In January 1967 ethnobotanists and neuroscientists gathered together in San Francisco, California to discuss the exotic psychedelic substances that explorers were finding in use in indigenous cultures around the world. The Ethnopharmacologic Search for Psychoactive Drugs (ESPD) was the first psychedelic conference of its kind and was funded by the US government, happening just prior to advent of the war on drugs. This landmark event resulted in a publication of the same name, which for many years was available from the US Department of Health, Education, and Welfare. While the drug war for a long time prevented follow up conferences from happening, the symposium publication which collected the research papers of the various presenters would go on to become a legendary volume of psychedelic literature that would inspire future ethnobotanists and psychonauts for many years to come.
One such psychedelic explorer was Dennis McKenna, a young ethnopharmacologist who would go on to be a founding member of the Heffter Research Institute and publish seminal books such as The Invisible Landscape, Magic Mushroom Grower’s Guide, and Brotherhood of the Screaming Abyss. Fifty years later, Dennis is spearheading a semicentennial follow up to the original ESPD conference called ESPD50, where some of the world’s leading experts on exotic psychoactives will gather together in the UK at Tyrigham Hall to share their latest research. We caught up with Dennis recently to discuss ESPD50 and the exciting things we can look forward to such as a new symposium volume, live streaming of the event on Facebook, and the enticing subjects the conference will explore.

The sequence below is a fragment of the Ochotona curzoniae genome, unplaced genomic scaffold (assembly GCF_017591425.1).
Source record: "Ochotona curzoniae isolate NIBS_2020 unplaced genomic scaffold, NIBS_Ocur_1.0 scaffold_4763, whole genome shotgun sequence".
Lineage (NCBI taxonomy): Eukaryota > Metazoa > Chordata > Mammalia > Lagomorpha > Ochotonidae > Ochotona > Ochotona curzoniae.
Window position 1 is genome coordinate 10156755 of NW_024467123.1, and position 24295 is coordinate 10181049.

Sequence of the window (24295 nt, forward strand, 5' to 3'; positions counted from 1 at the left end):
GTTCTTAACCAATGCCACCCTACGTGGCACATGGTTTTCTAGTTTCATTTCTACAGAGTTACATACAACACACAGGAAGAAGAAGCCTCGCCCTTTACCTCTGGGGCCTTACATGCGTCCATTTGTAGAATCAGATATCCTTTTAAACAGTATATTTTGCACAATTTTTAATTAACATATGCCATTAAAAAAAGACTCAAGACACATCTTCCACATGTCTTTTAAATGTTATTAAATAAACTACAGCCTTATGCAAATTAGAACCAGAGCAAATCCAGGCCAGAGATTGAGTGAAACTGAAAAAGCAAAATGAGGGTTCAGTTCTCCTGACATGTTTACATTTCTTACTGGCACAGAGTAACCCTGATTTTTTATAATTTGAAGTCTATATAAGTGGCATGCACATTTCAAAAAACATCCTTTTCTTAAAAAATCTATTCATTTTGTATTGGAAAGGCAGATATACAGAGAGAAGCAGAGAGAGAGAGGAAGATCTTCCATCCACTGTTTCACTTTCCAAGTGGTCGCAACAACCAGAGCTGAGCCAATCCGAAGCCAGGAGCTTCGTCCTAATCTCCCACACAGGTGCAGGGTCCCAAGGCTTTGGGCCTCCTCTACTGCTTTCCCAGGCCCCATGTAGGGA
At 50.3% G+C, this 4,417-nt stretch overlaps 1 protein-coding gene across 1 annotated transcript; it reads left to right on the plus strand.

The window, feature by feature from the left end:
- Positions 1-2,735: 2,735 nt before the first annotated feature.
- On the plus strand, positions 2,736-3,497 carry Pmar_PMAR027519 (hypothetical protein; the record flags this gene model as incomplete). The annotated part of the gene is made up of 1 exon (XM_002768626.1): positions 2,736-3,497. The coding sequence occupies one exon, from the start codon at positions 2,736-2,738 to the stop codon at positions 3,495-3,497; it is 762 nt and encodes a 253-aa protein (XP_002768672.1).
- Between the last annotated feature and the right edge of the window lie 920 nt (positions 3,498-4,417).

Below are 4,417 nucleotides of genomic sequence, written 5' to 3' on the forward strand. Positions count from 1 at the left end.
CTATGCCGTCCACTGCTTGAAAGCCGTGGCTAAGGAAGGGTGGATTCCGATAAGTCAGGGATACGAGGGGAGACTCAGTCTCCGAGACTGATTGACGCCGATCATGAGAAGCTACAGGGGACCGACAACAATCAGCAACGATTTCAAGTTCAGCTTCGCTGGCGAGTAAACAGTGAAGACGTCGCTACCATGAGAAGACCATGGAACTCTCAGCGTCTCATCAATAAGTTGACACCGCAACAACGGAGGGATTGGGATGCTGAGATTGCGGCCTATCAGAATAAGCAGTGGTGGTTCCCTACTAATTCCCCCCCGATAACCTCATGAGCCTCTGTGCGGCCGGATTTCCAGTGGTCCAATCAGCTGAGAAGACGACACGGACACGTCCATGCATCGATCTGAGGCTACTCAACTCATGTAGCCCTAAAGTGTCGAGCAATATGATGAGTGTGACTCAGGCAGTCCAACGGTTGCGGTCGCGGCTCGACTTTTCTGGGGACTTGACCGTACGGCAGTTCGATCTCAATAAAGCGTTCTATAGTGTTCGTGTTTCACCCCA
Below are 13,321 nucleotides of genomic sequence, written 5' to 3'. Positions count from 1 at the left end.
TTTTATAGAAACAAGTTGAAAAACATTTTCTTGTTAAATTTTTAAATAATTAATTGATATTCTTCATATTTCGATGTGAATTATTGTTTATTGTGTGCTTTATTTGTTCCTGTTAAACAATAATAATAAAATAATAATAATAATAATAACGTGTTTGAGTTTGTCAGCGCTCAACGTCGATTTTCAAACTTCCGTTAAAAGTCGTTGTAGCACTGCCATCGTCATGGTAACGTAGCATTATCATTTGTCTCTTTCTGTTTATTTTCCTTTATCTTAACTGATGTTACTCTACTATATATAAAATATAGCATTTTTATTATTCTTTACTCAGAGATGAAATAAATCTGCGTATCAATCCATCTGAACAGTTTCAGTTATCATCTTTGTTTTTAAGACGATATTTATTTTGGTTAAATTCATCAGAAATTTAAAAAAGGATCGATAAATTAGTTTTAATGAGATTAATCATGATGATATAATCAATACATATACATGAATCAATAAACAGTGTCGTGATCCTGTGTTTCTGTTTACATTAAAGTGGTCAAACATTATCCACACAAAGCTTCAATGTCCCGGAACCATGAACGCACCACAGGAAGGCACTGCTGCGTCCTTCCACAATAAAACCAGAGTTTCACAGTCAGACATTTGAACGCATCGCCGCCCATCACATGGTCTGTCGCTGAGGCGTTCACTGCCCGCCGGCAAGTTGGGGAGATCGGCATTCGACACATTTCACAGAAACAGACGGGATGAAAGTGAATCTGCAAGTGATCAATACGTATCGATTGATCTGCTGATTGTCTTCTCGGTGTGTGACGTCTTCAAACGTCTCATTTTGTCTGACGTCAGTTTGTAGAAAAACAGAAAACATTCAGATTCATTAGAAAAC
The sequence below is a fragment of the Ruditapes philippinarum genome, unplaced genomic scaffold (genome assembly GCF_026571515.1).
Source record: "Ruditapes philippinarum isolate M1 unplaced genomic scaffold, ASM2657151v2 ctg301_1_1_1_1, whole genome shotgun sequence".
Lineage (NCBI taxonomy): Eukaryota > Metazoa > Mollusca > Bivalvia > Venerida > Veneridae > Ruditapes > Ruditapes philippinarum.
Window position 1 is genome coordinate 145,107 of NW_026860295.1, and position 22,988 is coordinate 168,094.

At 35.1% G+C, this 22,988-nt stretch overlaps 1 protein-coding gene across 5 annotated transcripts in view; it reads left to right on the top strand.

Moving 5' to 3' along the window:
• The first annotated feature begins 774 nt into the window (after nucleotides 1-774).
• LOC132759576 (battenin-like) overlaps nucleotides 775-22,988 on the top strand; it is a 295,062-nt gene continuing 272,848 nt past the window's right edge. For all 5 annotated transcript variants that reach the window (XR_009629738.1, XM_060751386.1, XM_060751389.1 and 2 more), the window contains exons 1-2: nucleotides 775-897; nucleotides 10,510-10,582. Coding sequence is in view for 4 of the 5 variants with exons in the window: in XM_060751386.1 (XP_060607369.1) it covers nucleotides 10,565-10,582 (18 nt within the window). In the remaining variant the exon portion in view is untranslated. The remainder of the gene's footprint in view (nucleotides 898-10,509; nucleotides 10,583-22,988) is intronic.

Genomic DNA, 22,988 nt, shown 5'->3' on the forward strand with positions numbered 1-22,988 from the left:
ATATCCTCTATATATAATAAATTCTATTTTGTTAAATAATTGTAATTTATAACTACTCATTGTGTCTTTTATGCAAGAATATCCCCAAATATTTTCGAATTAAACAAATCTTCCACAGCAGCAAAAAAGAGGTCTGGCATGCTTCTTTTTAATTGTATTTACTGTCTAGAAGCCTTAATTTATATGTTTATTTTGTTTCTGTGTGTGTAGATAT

Thank you so much for speaking with us Dennis. I’ve been reading up on ESPD50 and I can see why you’re so excited about it. Can you talk about how this conference came together?
Fifty years is quite a long time. I wanted to do this in 1997 for the 30th anniversary, but it never came together. There’s been a lot of enthusiasm about it this time around, the book presales are doing well, and some people have come forward and made tax deductible donations to support it, so we are actually going to pull this thing off. I couldn’t be more pleased, it was a very short timeframe, and we really didn’t get rolling on this until January. People said “Well it’s too late now you can’t have this in June,” but I’ve proven them wrong, apparently we can! That’s the miracle of social media and mass communication.
This conference is a chance to look back on the last fifty years and we’re trying to stay true to the spirit of the original one. We’re going to publish a symposium volume and package it with the original symposium volume, making a nice box set and collectors item. We also have technology now that we didn’t have then such as Facebook live streaming, so we can share the event with the public that way. People are also coming to Tyringham so we will have some physical attendees, but they only have a limited number of spaces there. We’re not full on the physical level at all but that’s ok. We’ve got enough revenue from the book presales that we can pay everyone’s airfares and even give them an honorarium. So I’m really happy about this. I think it will be a great conference, and hopefully it won’t be another fifty years before we have another one. Maybe this will kickstart it into a regular thing, maybe every five years which is a more reasonable timeframe.
What’s the particular focus of this event?